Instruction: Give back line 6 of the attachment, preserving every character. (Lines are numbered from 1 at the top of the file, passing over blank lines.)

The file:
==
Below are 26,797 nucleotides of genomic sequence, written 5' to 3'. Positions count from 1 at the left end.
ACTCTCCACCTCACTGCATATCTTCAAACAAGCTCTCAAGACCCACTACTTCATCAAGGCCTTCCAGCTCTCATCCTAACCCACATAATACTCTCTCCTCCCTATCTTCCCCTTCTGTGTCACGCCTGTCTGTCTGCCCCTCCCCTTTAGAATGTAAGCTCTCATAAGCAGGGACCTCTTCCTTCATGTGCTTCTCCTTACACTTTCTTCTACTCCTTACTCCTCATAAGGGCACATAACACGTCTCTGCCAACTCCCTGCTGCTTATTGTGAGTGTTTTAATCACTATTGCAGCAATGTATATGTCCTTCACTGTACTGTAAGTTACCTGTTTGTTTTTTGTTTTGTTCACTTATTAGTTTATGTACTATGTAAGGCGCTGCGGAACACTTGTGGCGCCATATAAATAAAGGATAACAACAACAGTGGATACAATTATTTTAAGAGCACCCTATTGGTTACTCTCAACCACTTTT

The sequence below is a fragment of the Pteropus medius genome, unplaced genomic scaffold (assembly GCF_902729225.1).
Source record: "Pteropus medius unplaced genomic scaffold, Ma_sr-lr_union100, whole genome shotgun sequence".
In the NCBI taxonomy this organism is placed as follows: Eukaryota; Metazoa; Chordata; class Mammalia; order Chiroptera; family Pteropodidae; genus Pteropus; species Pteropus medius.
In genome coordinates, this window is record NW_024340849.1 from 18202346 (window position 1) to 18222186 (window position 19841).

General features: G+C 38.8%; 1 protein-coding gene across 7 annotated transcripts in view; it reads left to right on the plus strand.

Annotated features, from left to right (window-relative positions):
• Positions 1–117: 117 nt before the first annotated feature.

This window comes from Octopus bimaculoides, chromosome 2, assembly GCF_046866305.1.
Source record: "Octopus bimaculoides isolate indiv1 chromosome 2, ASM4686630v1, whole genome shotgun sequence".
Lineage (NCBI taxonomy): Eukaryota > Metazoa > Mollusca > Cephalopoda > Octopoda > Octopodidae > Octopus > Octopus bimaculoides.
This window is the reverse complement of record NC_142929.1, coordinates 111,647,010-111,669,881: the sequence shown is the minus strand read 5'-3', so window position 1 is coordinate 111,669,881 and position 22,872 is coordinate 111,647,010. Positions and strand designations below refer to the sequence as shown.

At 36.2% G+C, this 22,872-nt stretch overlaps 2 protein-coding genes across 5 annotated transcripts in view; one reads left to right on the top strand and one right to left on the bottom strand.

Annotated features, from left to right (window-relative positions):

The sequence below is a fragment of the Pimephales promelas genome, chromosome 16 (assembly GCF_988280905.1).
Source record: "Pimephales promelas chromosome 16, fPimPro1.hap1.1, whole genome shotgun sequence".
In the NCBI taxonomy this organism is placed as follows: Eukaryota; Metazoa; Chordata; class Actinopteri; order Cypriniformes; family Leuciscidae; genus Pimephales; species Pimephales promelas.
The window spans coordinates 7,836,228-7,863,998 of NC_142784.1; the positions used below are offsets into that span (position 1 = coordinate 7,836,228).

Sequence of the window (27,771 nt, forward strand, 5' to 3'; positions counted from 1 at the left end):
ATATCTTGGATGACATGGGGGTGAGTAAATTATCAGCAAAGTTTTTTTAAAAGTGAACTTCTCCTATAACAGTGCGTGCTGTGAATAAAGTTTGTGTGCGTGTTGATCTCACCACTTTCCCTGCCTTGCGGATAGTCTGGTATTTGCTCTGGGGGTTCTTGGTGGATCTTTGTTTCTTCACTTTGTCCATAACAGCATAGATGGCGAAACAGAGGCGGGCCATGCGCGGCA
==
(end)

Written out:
In genome coordinates, this window is record NW_024340849.1 from 18202346 (window position 1) to 18222186 (window position 19841).